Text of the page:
The Cincinnati Bengals continue their campaign to honor the franchise’s all-time greats in conjunction with the team’s 50th anniversary season.
The team announced today the Bengals All-50th Team. Unlike the Bengals First 50 ranking, this list also includes coaches in addition to players. But like the First 50 list, this All-50th team includes only retired Bengals.
The Bengals All-50th Team was selected based on career statistics, team records and votes from the Bengals First 50. These players and coaches will be recognized on banners throughout the east and west sideline concourses in Paul Brown Stadium. The banners will be unveiled at the Bengals’ regular-season home opener against the Baltimore Ravens on Sunday, September 10.
The two coaches making this list include Super Bowl XVI head coach Forrest Gregg and Super Bowl XXIII head coach Sam Wyche, who will be featured on the center banner on the west sideline concourse, surrounded by defensive members of the Bengals All-50th Team.
Bengals Super Bowl XVI quarterback Ken Anderson and Super Bowl XXIII quarterback Boomer Esiason will be featured on the center banner on the east sideline concourse, surrounded by offensive members of the Bengals All-50th Team.
Here is a look at who made up the All-50th Team:
Bengals All-50th Team
|Head Coach||Forrest Gregg||1980-83|
|Head Coach||Sam Wyche||1984-91|
|QB||Boomer Esiason||1984-92, ‘97|
Here are some brief bios for the entire All-50th team, courtesy of the Bengals:
- Forrest Gregg: Head coach of Super Bowl XVI team. Named AFC Coach of the Year in 1981 after coaching the Bengals to their first AFC Championship in franchise history.
- Sam Wyche: Head coach of Super Bowl XXIII team. Known as a bright, innovative and dynamic coach. Voted NFL and AFC Coach of the Year in 1988.
- Ken Anderson: Four-time Pro Bowler who led the Bengals to Super Bowl XVI. Named NFL Most Valuable Player in 1981. Sixteen year career with the Bengals is longest in team history. Holds team records for passing attempts (4475), completions (2654), passing yards (32,838) and touchdown passes (197).
- Boomer Esiason: Three-time Pro Bowler who led Bengals to Super Bowl XXIII. Named NFL Most Valuable Player in 1988. Holds team records for most 300-yard games (23), passing yards in a game (490) and average yards per passing attempt (7.62). Second in team history for career passing yards (27,149) and touchdown passes (187).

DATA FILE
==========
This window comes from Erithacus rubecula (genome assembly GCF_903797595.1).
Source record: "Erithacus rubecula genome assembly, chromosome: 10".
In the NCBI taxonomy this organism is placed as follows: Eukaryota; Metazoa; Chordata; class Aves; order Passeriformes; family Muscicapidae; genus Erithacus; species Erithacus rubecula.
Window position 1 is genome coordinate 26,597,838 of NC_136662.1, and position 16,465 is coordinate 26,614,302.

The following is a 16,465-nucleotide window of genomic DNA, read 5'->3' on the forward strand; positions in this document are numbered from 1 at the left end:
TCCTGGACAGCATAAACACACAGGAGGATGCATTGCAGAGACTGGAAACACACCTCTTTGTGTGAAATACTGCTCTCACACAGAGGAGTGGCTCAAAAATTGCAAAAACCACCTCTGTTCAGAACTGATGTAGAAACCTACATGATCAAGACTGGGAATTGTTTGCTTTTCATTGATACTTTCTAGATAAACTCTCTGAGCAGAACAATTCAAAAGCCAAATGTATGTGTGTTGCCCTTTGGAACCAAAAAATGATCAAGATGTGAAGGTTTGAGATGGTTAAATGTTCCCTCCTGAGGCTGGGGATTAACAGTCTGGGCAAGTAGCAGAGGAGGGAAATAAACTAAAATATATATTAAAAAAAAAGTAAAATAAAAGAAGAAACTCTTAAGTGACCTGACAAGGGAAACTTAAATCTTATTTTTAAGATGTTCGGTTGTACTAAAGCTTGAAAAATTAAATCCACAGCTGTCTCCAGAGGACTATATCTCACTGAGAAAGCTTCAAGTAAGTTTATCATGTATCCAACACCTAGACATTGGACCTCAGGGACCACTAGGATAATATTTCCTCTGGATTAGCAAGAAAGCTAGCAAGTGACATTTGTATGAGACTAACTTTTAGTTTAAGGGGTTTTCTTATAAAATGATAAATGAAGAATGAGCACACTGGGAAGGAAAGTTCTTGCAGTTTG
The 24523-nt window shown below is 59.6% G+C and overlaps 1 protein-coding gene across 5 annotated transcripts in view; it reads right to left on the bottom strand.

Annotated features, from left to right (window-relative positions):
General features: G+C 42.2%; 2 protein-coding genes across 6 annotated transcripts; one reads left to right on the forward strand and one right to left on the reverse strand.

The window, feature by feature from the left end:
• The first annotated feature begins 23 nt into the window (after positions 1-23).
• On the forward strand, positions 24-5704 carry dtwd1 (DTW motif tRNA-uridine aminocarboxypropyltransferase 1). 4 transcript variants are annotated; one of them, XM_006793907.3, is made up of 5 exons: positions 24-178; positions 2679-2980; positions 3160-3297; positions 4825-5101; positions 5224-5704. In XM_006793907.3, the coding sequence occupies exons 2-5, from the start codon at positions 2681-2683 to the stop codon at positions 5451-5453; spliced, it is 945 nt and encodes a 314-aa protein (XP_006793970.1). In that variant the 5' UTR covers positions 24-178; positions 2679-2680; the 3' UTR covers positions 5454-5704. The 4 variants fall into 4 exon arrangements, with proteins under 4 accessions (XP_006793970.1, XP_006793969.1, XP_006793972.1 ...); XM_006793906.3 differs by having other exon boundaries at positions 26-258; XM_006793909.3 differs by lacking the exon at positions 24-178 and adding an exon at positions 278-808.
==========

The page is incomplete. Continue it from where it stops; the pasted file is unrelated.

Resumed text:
- Corey Dillon: Three-time Pro Bowler. Holds team records for career rushing attempts (1865), career rushing yards (8061), most 100-yard games (28) and most rushing touchdowns in a game (four). 96-yard touchdown run against Detroit in 2001 is the longest rush in team history.
- Pete Johnson: Holds team record for career rushing touchdowns (64). Fourth in team history for career rushing yards (5421). Led team in rushing seven times. Member of Super Bowl XVI team. Made Pro Bowl in 1981.
- Anthony Munoz: Inducted into Pro Football Hall of Fame in 1998, his first year of eligibility. Eleven-time Pro Bowler, the most in team history. Earned All-Pro honors every season from 1981-91. Received NFL's Man of the Year Award in 1991. Played in both Bengals' Super Bowl games.
- Max Montoya: Three-time Pro Bowler. Member of Super Bowl XVI and XXIII teams. Honored by Pro Football Weekly as the NFL's best guard at pass blocking. Had a stretch in 1988 where he allowed his opponent to hit the quarterback just once in 237 passes.
- Bob Johnson: First player drafted in team history and the only player to have his number retired. Played in 154 games, seventh most by a Bengals offensive lineman. Only center in team history to be selected for the Pro Bowl (1968).
- Dave Lapham: Member of Super Bowl XVI team. Versatile lineman with the ability to play all five offensive line positions. Played in 140 games, ranking ninth in team history for an offensive lineman. Voted Bengals Man-of-the-Year by fans in 1980.
- Willie Anderson: Four-time Pro Bowler. Bengals first round draft selection in 1996. Played in 181 Bengals games, tied for sixth place on the team's all-time list. Helped set club record for fewest sacks allowed in 2007 at 17. Recipient of the Ed Block Courage Award in 2004, given to players who best demonstrate commitment to values of sportsmanship and courage.